Advice for College – The Atlantic


  • Always drink two drinks fewer than you think you want to. You will get more joy out of life if you are alert to it, before that second-to-last drink, when the evening gets slurred. If you drink too much, you lose those lovely, wild moments. You basically miss them. If you master the art of getting just-the-right-amount drunk, you will have more fun.

  • Make sure to talk to your college professors. Maybe because they are intimidated or have more exciting things to do, most undergraduates don’t venture into office hours. Your professors will appreciate your making an effort to connect and discuss things. This will be useful for you later, if you need a recommendation or a job, but it is also the way to get the best possible education. I know this because I am a professor. So many of my most important pedagogical conversations happen in my office or outside of the classroom over coffee.

  • Learn how to read quickly for substance.

  • Don’t ignore boys who are nice. I know narcissistic, damaged, charismatically mean, or ultimately unavailable boys will seem appealing. I know suffering can seem glamorous in love, especially at your age, but this particular fallacy, this romantic view of feeling terrible, will cause you a lot of true pain, and lead you down many bad, distracting paths, so try to at least notice the nice boys when you walk into a room. A subset of this: Men who cook are probably harboring other very good qualities. Another subset: Run in the other direction from an angry man. Anger does not equal passion.

  • Don’t wait too long to learn to drive, like I did. You have to do it before you have a sense of your own mortality, or you will never be a natural driver.

  • Keep a notebook to write down important quotes when you come across them. You will be very happy if you do this,  and can find these quotes when you need them. Otherwise, there will definitely be many times when you think of a quote and can’t quite remember it and can’t find it on the internet and your life will be worse because of this.

  • Write in books.

  • This is for later, but you might as well start thinking about it now: Be independent. Even if you are married, or madly in love, or living with someone, make sure you always have your own income and your own financial independence. This will give you freedom and security if you need to leave (and a healthier, more balanced relationship if you want to stay).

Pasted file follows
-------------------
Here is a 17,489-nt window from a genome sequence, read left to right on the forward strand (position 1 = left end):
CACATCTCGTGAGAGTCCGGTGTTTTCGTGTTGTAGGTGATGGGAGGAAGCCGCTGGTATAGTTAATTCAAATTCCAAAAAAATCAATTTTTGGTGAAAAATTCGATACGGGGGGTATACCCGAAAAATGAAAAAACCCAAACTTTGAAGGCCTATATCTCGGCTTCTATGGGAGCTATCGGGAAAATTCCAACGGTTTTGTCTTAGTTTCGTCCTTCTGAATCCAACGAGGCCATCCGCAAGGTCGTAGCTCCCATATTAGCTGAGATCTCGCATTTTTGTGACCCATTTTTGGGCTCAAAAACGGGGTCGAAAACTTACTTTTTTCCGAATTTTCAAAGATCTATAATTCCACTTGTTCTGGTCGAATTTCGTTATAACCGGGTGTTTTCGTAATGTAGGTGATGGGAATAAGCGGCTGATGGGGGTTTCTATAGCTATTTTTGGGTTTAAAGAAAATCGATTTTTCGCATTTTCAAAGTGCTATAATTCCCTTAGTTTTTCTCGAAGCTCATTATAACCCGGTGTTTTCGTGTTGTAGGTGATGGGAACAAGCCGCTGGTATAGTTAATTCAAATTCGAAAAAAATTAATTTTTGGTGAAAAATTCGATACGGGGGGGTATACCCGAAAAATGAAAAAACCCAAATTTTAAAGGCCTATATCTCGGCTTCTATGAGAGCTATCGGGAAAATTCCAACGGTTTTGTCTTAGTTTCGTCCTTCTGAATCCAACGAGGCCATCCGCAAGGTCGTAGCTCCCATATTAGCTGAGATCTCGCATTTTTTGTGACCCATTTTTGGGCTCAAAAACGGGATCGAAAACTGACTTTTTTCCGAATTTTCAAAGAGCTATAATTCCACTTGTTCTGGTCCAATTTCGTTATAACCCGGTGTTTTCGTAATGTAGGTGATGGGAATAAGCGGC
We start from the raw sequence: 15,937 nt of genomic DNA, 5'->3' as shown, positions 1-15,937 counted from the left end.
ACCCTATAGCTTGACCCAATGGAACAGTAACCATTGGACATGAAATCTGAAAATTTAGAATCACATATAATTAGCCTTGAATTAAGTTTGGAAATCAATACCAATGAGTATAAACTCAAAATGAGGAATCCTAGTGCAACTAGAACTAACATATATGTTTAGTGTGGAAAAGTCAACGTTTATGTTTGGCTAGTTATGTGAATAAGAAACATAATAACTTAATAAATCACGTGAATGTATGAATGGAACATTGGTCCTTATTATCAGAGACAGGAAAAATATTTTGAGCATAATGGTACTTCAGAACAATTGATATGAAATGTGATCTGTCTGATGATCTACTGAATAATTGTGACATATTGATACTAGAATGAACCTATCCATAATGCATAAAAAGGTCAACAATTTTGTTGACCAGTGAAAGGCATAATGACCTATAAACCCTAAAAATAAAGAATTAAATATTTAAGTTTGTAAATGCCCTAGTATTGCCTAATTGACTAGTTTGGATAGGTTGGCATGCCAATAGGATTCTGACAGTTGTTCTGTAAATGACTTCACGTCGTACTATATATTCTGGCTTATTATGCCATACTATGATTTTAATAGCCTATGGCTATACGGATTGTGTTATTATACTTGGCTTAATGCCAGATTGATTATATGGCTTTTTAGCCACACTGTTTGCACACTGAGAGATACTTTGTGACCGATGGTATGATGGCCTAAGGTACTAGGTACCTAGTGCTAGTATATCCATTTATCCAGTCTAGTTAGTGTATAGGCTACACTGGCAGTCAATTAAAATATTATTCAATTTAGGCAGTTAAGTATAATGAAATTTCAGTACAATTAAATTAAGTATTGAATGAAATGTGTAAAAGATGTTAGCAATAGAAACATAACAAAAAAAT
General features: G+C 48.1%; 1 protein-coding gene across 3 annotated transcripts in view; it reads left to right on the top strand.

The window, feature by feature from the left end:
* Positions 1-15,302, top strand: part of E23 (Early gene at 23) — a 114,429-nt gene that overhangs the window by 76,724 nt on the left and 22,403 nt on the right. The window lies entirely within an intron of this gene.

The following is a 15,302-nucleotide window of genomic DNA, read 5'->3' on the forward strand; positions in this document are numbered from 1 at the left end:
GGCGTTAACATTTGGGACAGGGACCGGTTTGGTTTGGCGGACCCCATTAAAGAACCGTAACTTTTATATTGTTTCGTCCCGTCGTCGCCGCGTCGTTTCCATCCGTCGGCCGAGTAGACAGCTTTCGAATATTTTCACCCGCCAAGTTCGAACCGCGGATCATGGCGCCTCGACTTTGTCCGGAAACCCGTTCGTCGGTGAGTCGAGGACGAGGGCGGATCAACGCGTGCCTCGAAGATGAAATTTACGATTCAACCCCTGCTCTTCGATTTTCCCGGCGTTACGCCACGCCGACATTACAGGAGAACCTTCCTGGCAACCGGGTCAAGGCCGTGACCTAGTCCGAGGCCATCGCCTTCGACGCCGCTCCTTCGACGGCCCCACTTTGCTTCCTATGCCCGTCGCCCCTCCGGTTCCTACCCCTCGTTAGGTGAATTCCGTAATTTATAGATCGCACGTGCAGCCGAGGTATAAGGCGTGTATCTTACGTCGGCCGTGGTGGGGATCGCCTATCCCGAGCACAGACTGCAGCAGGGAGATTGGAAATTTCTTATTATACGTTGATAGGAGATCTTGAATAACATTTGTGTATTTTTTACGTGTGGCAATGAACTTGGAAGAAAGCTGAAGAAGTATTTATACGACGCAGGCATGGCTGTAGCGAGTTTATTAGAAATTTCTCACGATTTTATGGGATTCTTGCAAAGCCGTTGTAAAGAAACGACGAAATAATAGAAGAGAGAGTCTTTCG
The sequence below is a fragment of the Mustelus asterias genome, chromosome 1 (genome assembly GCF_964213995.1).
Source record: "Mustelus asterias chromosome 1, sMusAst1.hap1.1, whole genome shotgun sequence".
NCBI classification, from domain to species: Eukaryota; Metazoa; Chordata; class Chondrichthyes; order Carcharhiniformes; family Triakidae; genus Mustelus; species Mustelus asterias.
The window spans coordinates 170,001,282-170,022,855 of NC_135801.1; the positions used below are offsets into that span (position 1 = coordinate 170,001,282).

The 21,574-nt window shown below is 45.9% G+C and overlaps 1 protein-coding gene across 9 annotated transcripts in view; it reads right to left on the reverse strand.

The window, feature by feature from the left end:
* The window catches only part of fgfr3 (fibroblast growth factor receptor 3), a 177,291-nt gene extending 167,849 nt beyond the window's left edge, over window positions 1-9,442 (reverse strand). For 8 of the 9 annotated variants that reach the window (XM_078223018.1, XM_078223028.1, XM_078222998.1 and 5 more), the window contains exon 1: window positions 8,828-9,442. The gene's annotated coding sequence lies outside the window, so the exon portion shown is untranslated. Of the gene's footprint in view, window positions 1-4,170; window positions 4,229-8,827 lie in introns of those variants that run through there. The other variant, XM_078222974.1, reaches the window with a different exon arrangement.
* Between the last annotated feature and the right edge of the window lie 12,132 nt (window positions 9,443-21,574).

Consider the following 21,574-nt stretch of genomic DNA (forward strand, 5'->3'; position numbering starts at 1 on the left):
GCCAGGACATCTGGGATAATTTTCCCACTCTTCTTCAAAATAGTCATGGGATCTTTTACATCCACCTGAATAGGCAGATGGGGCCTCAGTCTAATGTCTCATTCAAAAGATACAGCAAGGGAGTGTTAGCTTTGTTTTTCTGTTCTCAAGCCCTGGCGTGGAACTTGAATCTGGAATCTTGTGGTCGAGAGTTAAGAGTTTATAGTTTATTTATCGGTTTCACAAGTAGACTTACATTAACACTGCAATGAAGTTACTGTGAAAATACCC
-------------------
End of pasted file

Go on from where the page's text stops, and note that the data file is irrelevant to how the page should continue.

• Pay more attention to nature and beauty. In this phase of life, you will sometimes think your inner dramas are more compelling than, say, the light in the trees, or the pink-streaked sky you will see when you’re staying up ’til dawn, but you are wrong.

  • This may be one of those things that are so indescribably annoying that you have to tune them out, but I am going to go ahead and say it anyway. Unfortunately, it’s impossible to appreciate what a crazy luxury school is until you are finished with it. Even when you are stressed about an exam, or nauseous from staying up all night writing a paper, or racing to class on a cold day, try to appreciate the onetime splendor of being immersed in friends, eating every single meal with them, discussing blooming dramas in every waking hour, having nothing expected of you from the universe but reading and thinking and arguing and expanding your known world. Later, when many things are expected of you, this time will take on a magical, suspended quality. But even now, in small flashes, you may be able to savor it, apprehend the fleeting pleasure and total, glorious artificiality of college.

  • Find a place in a library where you feel a little bit exalted about your work.

  • Save letters. Print out important emails and save them too.

  • Do not be afraid to ask for more money for a job if you deserve it. I have probably taught you to be too polite and respectful of authority to do this, but ignore me!

  • In all remotely professional emails, write something in the subject line so you can find it later.

  • Do not use parentheses in your writing in a lazy way, when you can’t be bothered to cram all the information into a single graceful sentence. Only use them when they serve some positive stylistic purpose. In other words, use them if you are setting off the information in parentheses for a reason like humor or emphasis.

  • Don’t forget to sleep. When life is so full of people and thoughts and things to read and parties, it is tempting to just not sleep. But one of these days you will wake up feeling an unaccustomed sense of peace and calm, when you are totally un-frantic and un-anxious, and you will think to yourself, Oh this is what it feels like to get eight hours of sleep!

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